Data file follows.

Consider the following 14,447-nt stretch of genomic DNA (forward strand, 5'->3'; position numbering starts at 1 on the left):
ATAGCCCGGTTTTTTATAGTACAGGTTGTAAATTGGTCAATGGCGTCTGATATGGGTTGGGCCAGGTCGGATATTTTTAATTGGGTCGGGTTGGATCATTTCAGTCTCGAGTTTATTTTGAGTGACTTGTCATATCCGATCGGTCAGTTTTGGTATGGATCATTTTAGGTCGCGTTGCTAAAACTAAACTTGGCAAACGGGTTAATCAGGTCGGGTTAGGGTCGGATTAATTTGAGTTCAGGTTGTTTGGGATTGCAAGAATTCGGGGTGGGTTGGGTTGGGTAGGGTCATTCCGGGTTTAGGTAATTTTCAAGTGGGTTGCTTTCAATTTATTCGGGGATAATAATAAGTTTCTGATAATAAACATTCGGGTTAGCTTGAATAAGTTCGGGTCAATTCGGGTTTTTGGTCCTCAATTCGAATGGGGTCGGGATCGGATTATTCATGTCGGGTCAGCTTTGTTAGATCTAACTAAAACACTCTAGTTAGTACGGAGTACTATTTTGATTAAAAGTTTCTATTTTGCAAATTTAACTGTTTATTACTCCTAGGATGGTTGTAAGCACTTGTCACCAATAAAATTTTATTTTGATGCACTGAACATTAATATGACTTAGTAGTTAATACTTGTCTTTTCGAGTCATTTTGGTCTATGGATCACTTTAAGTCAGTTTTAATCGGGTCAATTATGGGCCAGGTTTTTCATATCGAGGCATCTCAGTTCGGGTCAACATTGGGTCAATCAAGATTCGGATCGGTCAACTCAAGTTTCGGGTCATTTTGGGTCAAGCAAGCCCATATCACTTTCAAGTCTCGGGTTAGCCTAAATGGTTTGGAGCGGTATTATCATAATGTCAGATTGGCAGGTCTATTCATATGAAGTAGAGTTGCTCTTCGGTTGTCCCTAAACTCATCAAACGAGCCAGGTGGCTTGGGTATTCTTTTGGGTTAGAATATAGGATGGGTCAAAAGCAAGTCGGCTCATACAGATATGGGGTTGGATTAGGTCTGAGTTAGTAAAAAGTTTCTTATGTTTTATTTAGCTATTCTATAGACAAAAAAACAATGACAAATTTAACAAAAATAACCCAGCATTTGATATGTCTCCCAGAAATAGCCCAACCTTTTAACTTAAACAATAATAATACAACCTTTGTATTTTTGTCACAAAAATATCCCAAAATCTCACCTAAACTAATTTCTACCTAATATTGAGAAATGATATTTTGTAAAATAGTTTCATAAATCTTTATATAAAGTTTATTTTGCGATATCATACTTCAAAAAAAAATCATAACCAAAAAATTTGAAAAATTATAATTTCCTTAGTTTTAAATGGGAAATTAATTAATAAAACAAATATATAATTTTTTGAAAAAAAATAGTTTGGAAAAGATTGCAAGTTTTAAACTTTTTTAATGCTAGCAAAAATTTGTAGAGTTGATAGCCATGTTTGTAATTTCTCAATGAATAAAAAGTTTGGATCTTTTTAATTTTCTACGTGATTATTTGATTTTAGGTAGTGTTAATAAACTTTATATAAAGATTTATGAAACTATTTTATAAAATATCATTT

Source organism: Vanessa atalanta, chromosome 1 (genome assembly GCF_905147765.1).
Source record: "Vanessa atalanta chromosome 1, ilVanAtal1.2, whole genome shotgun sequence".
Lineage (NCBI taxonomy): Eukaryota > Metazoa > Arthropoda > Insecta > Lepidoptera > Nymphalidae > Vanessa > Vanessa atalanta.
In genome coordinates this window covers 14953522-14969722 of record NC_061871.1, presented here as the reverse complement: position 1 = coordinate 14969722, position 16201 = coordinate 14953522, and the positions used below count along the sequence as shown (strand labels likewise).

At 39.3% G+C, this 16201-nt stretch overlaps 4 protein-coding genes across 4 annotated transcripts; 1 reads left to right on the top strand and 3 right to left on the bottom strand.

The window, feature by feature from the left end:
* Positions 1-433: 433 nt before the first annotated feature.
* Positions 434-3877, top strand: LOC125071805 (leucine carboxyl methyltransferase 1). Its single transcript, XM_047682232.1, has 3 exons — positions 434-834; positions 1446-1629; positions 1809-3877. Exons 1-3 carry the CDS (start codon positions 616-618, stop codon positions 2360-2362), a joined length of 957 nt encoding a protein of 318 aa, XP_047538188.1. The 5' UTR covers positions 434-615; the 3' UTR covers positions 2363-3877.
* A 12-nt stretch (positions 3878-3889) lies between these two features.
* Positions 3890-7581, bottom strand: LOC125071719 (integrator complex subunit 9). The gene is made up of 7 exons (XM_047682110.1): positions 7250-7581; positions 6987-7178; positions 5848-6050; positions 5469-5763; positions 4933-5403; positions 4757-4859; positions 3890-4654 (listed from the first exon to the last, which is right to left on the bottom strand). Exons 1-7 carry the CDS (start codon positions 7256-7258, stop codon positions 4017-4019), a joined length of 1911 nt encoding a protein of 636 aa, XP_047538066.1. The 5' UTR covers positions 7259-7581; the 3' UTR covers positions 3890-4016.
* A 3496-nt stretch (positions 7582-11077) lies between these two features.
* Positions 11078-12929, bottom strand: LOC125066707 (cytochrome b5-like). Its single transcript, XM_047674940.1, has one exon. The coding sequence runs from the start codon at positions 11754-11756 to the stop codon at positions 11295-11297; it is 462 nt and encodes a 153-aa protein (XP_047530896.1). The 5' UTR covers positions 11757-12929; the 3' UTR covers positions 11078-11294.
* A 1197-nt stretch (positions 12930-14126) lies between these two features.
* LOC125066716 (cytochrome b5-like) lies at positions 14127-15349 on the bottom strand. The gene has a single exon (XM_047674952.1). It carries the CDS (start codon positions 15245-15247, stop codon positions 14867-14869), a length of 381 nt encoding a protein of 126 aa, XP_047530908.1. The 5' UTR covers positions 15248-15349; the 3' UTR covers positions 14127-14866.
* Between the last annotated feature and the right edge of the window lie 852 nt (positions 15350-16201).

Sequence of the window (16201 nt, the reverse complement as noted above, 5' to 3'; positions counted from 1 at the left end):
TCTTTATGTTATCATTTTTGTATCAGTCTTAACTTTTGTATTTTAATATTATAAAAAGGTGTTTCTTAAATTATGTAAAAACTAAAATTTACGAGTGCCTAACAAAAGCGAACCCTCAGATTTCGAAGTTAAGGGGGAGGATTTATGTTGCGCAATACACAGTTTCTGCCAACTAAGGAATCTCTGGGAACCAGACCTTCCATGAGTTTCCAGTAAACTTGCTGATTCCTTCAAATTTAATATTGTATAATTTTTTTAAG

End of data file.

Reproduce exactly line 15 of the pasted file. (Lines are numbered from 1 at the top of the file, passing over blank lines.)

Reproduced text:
* A 1197-nt stretch (positions 12930-14126) lies between these two features.